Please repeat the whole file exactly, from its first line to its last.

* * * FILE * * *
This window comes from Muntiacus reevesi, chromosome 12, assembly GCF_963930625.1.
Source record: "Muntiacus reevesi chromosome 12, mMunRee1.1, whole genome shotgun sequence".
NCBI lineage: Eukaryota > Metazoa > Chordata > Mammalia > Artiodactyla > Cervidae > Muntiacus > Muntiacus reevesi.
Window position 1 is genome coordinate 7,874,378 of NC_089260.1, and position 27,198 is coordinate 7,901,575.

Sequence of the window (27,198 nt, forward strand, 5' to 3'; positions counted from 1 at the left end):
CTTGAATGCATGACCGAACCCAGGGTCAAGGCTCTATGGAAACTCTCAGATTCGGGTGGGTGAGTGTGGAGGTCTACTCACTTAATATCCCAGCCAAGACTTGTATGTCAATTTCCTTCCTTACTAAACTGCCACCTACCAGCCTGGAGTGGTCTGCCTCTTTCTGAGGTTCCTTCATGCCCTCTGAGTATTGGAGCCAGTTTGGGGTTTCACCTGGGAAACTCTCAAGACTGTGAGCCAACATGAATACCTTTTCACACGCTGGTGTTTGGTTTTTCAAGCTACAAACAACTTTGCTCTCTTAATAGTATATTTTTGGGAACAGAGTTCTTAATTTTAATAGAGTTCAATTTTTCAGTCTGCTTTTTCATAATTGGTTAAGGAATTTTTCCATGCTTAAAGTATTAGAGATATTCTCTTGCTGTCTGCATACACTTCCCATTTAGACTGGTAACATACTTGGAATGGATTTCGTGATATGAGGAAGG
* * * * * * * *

This window comes from Muntiacus reevesi, chromosome 12, assembly GCF_963930625.1.
Source record: "Muntiacus reevesi chromosome 12, mMunRee1.1, whole genome shotgun sequence".
NCBI lineage: Eukaryota > Metazoa > Chordata > Mammalia > Artiodactyla > Cervidae > Muntiacus > Muntiacus reevesi.
Window position 1 is genome coordinate 7,874,378 of NC_089260.1, and position 27,198 is coordinate 7,901,575.

Sequence of the window (27,198 nt, forward strand, 5' to 3'; positions counted from 1 at the left end):
CTTGAATGCATGACCGAACCCAGGGTCAAGGCTCTATGGAAACTCTCAGATTCGGGTGGGTGAGTGTGGAGGTCTACTCACTTAATATCCCAGCCAAGACTTGTATGTCAATTTCCTTCCTTACTAAACTGCCACCTACCAGCCTGGAGTGGTCTGCCTCTTTCTGAGGTTCCTTCATGCCCTCTGAGTATTGGAGCCAGTTTGGGGTTTCACCTGGGAAACTCTCAAGACTGTGAGCCAACATGAATACCTTTTCACACGCTGGTGTTTGGTTTTTCAAGCTACAAACAACTTTGCTCTCTTAATAGTATATTTTTGGGAACAGAGTTCTTAATTTTAATAGAGTTCAATTTTTCAGTCTGCTTTTTCATAATTGGTTAAGGAATTTTTCCATGCTTAAAGTATTAGAGATATTCTCTTGCTGTCTGCATACACTTCCCATTTAGACTGGTAACATACTTGGAATGGATTTCGTGATATGAGGAAGG